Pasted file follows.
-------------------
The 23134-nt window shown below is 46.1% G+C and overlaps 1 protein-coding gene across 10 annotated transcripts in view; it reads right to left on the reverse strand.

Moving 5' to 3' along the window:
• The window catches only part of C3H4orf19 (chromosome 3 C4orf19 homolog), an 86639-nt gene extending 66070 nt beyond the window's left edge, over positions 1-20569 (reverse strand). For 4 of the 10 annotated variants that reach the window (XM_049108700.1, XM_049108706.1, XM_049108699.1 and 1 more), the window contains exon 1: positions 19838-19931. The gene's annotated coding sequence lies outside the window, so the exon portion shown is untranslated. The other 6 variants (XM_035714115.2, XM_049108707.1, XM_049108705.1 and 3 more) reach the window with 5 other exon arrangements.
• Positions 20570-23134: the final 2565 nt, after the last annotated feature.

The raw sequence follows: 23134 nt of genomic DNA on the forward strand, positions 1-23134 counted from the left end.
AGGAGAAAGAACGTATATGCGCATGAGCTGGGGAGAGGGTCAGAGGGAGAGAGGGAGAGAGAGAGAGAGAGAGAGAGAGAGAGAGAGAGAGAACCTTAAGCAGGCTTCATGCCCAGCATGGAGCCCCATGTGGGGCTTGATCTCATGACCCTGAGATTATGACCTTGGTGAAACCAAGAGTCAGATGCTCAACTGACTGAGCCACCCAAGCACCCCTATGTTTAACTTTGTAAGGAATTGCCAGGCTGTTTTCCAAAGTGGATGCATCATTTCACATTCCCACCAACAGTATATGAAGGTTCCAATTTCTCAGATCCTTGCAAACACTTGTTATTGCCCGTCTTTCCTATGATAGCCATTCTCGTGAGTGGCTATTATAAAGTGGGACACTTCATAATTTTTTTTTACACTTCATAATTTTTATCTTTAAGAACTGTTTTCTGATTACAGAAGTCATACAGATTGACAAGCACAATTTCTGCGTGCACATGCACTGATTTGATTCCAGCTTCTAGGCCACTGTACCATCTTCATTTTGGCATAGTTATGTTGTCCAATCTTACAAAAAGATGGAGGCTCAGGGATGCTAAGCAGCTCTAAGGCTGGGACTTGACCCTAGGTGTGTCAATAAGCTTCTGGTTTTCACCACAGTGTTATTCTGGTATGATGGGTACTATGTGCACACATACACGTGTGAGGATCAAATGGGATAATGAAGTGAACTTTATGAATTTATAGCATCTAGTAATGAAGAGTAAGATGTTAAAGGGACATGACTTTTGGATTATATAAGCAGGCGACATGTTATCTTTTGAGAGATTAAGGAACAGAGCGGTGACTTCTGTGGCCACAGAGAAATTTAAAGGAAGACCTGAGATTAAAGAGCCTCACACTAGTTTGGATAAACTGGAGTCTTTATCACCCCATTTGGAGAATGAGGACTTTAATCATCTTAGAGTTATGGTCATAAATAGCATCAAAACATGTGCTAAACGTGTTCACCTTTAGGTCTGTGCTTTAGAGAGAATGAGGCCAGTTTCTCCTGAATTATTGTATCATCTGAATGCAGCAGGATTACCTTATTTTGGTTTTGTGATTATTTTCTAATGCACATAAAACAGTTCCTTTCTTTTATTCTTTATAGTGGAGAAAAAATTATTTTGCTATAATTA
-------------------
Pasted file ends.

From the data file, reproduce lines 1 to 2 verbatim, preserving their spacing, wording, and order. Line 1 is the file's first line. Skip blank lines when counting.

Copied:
The 23134-nt window shown below is 46.1% G+C and overlaps 1 protein-coding gene across 10 annotated transcripts in view; it reads right to left on the reverse strand.

Moving 5' to 3' along the window: